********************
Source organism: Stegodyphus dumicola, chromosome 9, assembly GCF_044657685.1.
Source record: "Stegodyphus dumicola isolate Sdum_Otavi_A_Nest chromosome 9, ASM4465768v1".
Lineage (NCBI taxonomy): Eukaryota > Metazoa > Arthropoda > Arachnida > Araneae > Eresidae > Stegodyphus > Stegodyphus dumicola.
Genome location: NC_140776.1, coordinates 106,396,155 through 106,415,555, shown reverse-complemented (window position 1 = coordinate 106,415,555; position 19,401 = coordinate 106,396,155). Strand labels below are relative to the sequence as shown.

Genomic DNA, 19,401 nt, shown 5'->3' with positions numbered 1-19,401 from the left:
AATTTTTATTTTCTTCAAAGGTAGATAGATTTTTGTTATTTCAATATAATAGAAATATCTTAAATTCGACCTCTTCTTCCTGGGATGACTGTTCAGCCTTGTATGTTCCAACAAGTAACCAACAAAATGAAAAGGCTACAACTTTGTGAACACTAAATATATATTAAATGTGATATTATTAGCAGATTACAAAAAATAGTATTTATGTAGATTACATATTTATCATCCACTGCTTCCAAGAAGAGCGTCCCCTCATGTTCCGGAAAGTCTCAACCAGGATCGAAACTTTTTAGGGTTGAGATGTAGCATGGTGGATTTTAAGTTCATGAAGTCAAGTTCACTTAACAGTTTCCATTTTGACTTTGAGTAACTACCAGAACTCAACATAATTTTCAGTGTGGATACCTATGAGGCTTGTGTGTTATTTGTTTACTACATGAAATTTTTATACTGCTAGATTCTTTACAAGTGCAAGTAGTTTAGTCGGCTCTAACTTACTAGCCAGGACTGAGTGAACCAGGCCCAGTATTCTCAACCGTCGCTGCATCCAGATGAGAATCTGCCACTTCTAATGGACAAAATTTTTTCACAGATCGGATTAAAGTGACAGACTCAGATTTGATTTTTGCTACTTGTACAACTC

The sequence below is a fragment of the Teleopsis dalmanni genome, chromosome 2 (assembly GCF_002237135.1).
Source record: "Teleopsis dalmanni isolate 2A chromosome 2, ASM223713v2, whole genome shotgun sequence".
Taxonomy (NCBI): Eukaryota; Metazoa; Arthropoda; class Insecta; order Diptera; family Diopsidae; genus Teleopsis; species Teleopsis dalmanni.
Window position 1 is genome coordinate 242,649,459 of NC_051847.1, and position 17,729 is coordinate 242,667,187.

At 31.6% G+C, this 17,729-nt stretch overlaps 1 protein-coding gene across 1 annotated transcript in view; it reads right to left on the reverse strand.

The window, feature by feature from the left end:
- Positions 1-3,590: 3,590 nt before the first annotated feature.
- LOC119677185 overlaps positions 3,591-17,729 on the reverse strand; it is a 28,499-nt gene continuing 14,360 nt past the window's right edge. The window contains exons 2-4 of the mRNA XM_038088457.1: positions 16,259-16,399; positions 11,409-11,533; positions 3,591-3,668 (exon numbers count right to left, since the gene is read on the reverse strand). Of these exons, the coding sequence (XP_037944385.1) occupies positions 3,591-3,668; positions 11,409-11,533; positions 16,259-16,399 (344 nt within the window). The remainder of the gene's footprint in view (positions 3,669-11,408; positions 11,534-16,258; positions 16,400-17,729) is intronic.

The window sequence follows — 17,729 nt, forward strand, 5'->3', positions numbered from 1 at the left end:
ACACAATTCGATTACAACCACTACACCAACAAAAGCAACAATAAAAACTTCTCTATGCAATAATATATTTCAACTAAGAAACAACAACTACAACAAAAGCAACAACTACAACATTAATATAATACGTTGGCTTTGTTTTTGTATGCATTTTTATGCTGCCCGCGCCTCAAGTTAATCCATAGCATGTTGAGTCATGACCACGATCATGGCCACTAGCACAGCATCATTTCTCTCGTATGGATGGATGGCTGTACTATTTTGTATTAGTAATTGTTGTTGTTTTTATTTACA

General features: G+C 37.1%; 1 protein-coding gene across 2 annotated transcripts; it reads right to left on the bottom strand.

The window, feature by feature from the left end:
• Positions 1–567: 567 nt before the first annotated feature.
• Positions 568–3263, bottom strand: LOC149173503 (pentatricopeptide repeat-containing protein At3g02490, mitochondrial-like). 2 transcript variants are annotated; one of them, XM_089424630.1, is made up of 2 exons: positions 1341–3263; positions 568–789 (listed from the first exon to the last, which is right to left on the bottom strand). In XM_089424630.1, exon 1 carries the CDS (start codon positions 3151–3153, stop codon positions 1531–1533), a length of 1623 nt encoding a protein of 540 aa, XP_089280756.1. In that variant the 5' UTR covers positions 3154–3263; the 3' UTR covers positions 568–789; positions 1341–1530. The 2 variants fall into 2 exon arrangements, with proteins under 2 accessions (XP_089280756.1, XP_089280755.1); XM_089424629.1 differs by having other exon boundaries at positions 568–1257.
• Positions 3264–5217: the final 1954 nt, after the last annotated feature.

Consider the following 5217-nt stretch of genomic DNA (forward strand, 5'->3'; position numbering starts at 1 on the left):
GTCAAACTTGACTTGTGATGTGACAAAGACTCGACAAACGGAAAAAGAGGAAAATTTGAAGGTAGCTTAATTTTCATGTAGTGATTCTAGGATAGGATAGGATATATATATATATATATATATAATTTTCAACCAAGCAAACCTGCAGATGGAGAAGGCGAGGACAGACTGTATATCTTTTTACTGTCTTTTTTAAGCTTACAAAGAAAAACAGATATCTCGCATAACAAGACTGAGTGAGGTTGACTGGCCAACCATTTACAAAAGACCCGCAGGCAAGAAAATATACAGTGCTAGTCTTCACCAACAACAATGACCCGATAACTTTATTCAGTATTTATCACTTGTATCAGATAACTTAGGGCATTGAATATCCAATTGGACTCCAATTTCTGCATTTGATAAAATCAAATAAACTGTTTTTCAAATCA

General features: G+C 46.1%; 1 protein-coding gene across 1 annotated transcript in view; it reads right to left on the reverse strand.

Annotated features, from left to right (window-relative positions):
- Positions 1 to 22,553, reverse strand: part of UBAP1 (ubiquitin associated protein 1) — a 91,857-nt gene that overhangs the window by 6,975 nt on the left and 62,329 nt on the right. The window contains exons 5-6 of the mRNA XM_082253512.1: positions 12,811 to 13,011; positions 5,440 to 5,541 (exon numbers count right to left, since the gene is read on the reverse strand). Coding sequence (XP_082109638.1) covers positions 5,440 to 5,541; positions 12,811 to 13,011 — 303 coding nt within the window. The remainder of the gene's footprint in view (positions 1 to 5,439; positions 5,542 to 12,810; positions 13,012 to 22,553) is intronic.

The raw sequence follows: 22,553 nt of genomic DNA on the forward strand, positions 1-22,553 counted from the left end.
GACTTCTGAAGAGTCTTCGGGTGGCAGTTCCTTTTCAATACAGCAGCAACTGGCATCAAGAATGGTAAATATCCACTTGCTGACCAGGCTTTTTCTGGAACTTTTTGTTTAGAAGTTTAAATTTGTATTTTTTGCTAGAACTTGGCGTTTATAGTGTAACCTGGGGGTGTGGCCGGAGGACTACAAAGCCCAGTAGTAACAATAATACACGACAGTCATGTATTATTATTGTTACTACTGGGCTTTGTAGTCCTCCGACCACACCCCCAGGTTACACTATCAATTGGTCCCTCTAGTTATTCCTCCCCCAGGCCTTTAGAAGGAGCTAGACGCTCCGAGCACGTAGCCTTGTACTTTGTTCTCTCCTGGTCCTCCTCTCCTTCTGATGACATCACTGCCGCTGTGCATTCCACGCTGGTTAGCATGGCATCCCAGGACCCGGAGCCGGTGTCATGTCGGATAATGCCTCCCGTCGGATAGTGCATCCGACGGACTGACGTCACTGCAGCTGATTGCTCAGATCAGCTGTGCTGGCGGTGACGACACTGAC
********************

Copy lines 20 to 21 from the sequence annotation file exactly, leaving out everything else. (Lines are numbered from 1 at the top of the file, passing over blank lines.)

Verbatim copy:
• Positions 568–3263, bottom strand: LOC149173503 (pentatricopeptide repeat-containing protein At3g02490, mitochondrial-like). 2 transcript variants are annotated; one of them, XM_089424630.1, is made up of 2 exons: positions 1341–3263; positions 568–789 (listed from the first exon to the last, which is right to left on the bottom strand). In XM_089424630.1, exon 1 carries the CDS (start codon positions 3151–3153, stop codon positions 1531–1533), a length of 1623 nt encoding a protein of 540 aa, XP_089280756.1. In that variant the 5' UTR covers positions 3154–3263; the 3' UTR covers positions 568–789; positions 1341–1530. The 2 variants fall into 2 exon arrangements, with proteins under 2 accessions (XP_089280756.1, XP_089280755.1); XM_089424629.1 differs by having other exon boundaries at positions 568–1257.
• Positions 3264–5217: the final 1954 nt, after the last annotated feature.